Remember when jetted tubs were all the rage? Everyone had to have one – whether they used it or not. And frankly, many didn’t. Buying, building, or remodeling, that was one thing on everyone’s wish list. But not anymore.
And then there was the freestanding claw-foot tub. A modern update on an old-fashioned look (in a bigger fancier sort of way, of course). Suddenly everyone wanted one of these soaking tubs.
But now? Bathtubs in general seem to be losing popularity. At least in the primary suite. Many new homebuyers are looking for primary baths decked out with a large walk-in shower rather than any tub.
That means more homes are being built with just a shower in the main bath. And among those looking to remodel their bathroom, converting a tub to a larger shower is one of the top requests. Removing (or never even installing) a tub, makes room for a large shower. That means extra space for a bench, built-in shelves to hold your toiletries, multiple shower heads – or according to one local expert, more room for couples to shower together.
If you already have a walk-in shower – or don’t feel the need to make yours any larger – another great use for the bathroom space previously occupied by a tub is creating a double sink and vanity if yours is currently a single. Couples are more and more wanting their own sink and vanity area. This provides for extra sink, counter, and cabinet space where they can keep their own toiletries or make-up without infringing on their partner’s area. No doubt having their own personal sinks has probably saved many a marriage!
Contractors do recommend keeping at least 1 tub somewhere in the house though – usually in the kids or guest bath. Tubs are an easier, handier way to get the kids clean before bed. It’s more relaxing, easier to get a grip on slippery children (without getting wet) – and lets them combine cleanliness with water play time. A win-win.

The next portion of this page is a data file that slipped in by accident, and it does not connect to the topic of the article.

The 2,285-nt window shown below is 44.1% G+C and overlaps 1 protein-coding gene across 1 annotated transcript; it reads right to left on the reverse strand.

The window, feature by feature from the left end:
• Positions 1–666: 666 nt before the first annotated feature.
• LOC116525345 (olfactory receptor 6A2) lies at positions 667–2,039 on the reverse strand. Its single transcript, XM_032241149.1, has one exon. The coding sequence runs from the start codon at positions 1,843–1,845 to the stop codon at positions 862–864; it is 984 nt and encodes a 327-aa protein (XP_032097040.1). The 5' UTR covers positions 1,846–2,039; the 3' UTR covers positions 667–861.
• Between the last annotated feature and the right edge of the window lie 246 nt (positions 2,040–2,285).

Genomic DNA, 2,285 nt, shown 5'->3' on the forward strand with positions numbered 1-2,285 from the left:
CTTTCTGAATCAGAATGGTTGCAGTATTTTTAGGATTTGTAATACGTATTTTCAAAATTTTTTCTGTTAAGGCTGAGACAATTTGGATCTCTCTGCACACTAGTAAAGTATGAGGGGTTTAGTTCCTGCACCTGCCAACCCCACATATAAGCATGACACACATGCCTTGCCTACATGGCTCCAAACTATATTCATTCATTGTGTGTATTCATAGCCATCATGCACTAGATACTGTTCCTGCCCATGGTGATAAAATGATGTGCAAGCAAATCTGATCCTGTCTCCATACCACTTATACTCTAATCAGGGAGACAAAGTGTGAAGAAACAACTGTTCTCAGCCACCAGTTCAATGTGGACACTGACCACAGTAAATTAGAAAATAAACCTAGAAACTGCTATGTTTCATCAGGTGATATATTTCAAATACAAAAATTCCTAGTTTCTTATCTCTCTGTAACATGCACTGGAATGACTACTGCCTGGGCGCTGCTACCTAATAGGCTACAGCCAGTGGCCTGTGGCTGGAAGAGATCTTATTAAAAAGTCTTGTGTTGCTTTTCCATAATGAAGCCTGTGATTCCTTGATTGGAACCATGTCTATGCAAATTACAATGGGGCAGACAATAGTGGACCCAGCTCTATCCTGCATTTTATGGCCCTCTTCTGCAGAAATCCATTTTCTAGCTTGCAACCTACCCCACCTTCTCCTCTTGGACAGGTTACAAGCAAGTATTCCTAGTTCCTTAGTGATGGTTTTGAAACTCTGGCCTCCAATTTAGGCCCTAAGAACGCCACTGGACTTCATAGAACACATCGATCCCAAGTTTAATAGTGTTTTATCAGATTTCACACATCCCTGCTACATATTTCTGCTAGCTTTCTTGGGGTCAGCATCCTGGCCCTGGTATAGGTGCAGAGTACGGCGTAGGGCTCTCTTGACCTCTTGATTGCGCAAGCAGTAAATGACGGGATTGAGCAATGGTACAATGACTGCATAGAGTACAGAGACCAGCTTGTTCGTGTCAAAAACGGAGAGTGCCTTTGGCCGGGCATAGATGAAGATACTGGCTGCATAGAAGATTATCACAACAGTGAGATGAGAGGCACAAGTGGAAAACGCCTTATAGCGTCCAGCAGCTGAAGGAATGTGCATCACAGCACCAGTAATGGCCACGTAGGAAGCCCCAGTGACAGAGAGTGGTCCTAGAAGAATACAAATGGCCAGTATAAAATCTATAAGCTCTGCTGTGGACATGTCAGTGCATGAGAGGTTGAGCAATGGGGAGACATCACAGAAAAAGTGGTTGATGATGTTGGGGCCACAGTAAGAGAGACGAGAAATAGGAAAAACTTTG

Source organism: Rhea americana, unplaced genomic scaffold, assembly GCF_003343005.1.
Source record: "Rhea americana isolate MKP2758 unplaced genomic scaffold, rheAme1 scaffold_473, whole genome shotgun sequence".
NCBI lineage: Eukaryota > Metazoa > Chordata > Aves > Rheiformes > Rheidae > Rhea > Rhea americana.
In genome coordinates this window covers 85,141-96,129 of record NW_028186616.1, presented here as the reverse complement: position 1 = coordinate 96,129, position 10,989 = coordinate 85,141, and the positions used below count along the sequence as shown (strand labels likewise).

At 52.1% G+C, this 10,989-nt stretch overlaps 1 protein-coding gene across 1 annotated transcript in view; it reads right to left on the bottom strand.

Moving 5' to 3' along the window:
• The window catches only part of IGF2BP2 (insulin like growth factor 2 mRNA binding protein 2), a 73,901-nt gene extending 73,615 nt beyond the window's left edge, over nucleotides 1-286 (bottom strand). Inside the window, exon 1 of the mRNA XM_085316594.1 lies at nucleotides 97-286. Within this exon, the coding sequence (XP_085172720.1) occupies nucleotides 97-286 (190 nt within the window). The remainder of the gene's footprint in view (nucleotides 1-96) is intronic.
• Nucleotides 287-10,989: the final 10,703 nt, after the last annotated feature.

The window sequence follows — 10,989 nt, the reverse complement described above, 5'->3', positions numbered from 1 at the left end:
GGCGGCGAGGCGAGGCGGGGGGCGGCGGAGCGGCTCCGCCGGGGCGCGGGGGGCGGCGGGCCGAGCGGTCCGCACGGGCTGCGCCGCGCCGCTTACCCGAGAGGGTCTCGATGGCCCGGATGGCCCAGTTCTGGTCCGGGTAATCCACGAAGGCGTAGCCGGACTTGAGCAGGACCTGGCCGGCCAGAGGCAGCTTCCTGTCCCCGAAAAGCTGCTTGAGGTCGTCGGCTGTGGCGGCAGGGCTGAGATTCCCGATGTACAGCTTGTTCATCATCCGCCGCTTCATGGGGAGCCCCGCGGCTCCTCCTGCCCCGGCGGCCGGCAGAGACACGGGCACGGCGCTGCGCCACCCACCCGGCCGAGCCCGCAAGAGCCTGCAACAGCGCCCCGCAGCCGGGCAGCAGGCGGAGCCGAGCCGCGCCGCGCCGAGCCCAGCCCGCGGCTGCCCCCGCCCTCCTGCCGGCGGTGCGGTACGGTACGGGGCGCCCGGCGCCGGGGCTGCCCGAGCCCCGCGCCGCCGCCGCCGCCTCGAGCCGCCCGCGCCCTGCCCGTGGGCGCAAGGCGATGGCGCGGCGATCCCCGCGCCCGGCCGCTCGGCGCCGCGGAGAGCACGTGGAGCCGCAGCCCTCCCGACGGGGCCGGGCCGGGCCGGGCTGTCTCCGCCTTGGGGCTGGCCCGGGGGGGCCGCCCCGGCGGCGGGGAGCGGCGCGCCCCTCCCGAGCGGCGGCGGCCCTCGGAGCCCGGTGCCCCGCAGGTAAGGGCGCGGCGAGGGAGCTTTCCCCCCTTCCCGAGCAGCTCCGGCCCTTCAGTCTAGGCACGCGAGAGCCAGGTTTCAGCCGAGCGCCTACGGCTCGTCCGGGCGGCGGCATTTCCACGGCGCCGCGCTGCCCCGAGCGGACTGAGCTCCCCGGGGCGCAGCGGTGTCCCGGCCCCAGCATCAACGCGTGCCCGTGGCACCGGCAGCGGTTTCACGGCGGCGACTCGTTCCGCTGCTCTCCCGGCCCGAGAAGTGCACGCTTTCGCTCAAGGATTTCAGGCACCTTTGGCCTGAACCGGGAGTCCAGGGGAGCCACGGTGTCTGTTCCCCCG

A private toilet area with a door is another thing that people are seeking in a bathroom these days. It seems that even couples that share a shower, prefer to keep certain things private. So, depending on the location of the stool, removing a seldom-used tub would also make room to enclose the toilet and add a door.
And then there’s the steam shower. Never heard of it? Me neither. But obviously other people have because it’s gaining, um, steam in the popularity department.
So, what exactly is a steam shower? Think of it as very similar to a sauna – only with wet heat! Kind of like a steam room that you might find at a gym or spa.
Here again, the removal of a tub can provide the extra space for a steam shower. The shower stall is tiled and glassed-in from floor to ceiling. Then a steam generator pumps in the steam.
During these times of Covid – and with a seasonal comeback in colds and flu – a steam shower may be exactly what the doctor ordered. That wet heat Is perfect for loosening congestion in your nose, throat, and chest. People who have them, love them! And why wouldn’t they? They’re relaxing, hydrating (for your skin and respiratory system), and great for your health!